For every beautiful retirement dream, there can often be an ugly worry.
I’d love to travel. (But how will I pay for it?)
I want to move someplace warm. (But how will I pay for it?)
I hope to golf and see my grandkids more often. (But how will I pay for it?)
Are you sensing a theme?
The No. 1 fear of people who are close to or already in retirement is that their money won’t last as long as they do.
And who can blame them? There are many factors that can derail your future if you don’t address them in advance, including:
There is much talk about reducing tax rates and simplifying the nation’s tax code. That may or may not happen in the near future, but think about it: Are lower taxes a realistic long-term expectation? Now, I’m not making a political statement. It’s just simple math. The national debt is nearly $20 trillion; someday, more than likely, we’ll have to do something about it.
And yet, many savers don’t consider taxes when building a retirement plan. This is especially worrisome when you consider all the tax-deferred accounts you’ve accumulated during your working years, like IRAs, 401(k)s, TSPs and others. You know, the money you’re planning to live on.
The government allowed you to take income tax deductions on the money you put into those accounts over the years, and it let the accounts grow tax-deferred. When you retire, you’ll begin taking money out of those accounts to live on, and every dollar you withdraw from any of those accounts during your retirement will potentially be subject to income tax. Consider this hypothetical example: Assume you need $50,000 to live on and that the money you withdraw from your IRA is all in the 25% tax bracket. If you withdraw $50,000, you’d owe $12,500 in federal income tax — leaving you with just $37,500 to live on. See the problem?
This is a hidden predator many people overlook in their planning. If you use the long-term U.S. inflation rate of about 3.3%, in just a little over 21 years, the dollars you spend today to support your lifestyle will double! That’s without changing your lifestyle in any way. So, you can’t just add up all your living expenses today and divide that number into your total retirement savings to find out how long your money will last! Instead, you need to add compound inflation to your living expenses over the years. That could significantly reduce how long your money may last.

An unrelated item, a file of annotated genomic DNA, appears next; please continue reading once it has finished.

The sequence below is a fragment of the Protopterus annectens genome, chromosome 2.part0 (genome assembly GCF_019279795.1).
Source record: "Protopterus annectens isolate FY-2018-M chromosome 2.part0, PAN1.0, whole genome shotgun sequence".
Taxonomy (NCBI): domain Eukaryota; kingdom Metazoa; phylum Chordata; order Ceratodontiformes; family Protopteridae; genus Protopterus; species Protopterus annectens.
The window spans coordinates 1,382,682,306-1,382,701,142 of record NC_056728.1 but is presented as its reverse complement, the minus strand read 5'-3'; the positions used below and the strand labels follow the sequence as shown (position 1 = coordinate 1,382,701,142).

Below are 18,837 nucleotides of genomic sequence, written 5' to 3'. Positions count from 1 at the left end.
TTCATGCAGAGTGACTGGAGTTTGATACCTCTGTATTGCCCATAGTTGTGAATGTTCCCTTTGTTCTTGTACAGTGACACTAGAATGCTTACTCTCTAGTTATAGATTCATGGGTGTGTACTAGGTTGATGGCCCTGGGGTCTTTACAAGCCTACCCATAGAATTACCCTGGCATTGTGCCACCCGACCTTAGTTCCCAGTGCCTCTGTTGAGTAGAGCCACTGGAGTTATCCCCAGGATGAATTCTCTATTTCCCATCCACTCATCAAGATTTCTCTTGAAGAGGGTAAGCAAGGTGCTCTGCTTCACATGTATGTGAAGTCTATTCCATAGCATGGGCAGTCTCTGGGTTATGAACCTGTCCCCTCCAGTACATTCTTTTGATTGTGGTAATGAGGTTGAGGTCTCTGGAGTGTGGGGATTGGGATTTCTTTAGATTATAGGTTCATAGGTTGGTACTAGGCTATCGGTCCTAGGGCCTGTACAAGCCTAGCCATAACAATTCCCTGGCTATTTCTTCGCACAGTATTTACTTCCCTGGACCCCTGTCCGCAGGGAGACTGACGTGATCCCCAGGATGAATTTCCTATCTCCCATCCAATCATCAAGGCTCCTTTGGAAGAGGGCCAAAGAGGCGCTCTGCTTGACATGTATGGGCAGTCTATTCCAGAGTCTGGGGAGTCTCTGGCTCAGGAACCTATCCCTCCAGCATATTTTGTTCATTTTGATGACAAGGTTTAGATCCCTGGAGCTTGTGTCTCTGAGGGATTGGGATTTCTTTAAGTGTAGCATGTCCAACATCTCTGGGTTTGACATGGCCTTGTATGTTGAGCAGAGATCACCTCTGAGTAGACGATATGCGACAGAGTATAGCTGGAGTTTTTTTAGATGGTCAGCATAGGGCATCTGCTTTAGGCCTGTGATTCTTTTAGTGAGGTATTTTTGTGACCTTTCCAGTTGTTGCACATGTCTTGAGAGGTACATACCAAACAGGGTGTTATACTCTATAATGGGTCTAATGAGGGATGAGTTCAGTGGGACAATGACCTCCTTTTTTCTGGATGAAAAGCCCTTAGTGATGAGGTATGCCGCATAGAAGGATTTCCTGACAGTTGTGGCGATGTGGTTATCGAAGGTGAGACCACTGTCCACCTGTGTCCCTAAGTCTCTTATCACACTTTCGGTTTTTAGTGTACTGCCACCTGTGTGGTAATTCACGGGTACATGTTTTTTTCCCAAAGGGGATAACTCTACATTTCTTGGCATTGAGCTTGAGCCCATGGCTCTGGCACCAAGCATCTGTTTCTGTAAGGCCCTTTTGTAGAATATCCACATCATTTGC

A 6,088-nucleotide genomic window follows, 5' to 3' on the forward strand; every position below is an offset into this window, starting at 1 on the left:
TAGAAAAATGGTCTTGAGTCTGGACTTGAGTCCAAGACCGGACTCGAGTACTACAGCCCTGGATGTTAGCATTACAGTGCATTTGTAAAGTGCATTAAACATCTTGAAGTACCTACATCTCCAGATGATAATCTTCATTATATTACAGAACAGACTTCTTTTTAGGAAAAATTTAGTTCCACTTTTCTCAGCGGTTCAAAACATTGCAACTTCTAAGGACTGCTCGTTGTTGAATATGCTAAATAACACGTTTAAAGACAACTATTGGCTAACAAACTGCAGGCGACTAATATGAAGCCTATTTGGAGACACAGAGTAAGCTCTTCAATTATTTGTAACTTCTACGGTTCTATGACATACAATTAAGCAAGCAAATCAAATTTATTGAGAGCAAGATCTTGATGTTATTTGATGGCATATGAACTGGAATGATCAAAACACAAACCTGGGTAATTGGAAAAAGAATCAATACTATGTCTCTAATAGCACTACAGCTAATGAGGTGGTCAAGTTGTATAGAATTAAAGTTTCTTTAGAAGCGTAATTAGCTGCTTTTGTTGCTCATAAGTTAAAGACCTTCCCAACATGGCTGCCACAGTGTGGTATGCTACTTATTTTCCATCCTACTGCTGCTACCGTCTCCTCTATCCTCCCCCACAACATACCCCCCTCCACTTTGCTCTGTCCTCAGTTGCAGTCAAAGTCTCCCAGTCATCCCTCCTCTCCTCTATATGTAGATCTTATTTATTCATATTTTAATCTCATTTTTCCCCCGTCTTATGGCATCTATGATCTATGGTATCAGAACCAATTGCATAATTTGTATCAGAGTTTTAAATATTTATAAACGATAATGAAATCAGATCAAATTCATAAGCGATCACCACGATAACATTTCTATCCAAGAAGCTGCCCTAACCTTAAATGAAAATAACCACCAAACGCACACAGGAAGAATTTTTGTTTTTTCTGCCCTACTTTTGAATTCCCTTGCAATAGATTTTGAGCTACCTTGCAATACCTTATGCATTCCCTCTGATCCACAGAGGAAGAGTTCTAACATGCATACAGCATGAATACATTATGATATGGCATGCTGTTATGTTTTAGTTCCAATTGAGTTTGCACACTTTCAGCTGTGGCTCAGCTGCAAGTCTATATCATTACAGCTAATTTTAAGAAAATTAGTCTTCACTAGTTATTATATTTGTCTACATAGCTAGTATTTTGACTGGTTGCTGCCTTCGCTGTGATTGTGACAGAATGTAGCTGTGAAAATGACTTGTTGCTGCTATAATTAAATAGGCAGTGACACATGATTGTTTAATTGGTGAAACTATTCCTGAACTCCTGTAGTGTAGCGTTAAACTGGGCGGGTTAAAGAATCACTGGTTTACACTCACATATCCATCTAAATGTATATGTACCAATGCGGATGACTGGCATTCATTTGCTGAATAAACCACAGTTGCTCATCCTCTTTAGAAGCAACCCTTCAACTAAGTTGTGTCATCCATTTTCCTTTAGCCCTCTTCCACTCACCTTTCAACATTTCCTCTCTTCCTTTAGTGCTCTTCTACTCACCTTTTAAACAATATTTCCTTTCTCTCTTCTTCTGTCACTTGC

3. Health care.
Prescription and over-the-counter drug prices can take a toll on your nest egg. Long-term care costs can crush it — and leave a surviving spouse with a greatly diminished lifestyle. And there are expenses you might not even be thinking about, such as Medicare supplement premiums, medical co-pays and, one that I hear about a lot from our retirees, dental care, which can become increasingly expensive as you age.
Even if you don’t live to be a centenarian, chances are good you’ll make it into your 80s or even 90s. According to the Social Security Administration, a married couple age 65 today can expect one spouse to live to be 85. And, from a recent study by the Society of Actuaries, there’s a 45% chance one spouse will live to be 90 and an 18% chance one may live to 95. For many, that’s more time spent in retirement than in the workforce. That’s a very long time for your money to have to last.
5. Market volatility.
Brace yourself: Bull markets don’t last forever. Our grandparents had pensions and still lived frugally, saved voraciously and invested conservatively. Today, most retirees don’t have pensions and, with today’s interest rates having been so low for so long, many investors feel compelled to leave safer strategies and invest more heavily in the stock market. But, when the market corrects or if it drops precipitously (remember that 57% drop from the fall of 2007 to the spring of 2009?), your retirement funds could be greatly diminished and your future lifestyle in question.
6. Savings shortfall.